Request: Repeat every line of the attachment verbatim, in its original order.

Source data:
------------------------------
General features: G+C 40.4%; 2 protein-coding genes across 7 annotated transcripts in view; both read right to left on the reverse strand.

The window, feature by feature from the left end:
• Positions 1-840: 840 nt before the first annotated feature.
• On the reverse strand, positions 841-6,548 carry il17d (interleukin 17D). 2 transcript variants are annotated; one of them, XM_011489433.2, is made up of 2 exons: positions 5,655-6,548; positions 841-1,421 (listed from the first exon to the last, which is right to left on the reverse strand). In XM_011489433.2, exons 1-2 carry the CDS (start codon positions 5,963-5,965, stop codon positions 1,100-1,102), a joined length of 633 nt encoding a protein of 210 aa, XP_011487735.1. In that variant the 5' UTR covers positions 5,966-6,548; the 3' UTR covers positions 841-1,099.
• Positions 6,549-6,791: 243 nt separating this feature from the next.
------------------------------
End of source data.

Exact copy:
General features: G+C 40.4%; 2 protein-coding genes across 7 annotated transcripts in view; both read right to left on the reverse strand.

The window, feature by feature from the left end:
• Positions 1-840: 840 nt before the first annotated feature.
• On the reverse strand, positions 841-6,548 carry il17d (interleukin 17D). 2 transcript variants are annotated; one of them, XM_011489433.2, is made up of 2 exons: positions 5,655-6,548; positions 841-1,421 (listed from the first exon to the last, which is right to left on the reverse strand). In XM_011489433.2, exons 1-2 carry the CDS (start codon positions 5,963-5,965, stop codon positions 1,100-1,102), a joined length of 633 nt encoding a protein of 210 aa, XP_011487735.1. In that variant the 5' UTR covers positions 5,966-6,548; the 3' UTR covers positions 841-1,099.
• Positions 6,549-6,791: 243 nt separating this feature from the next.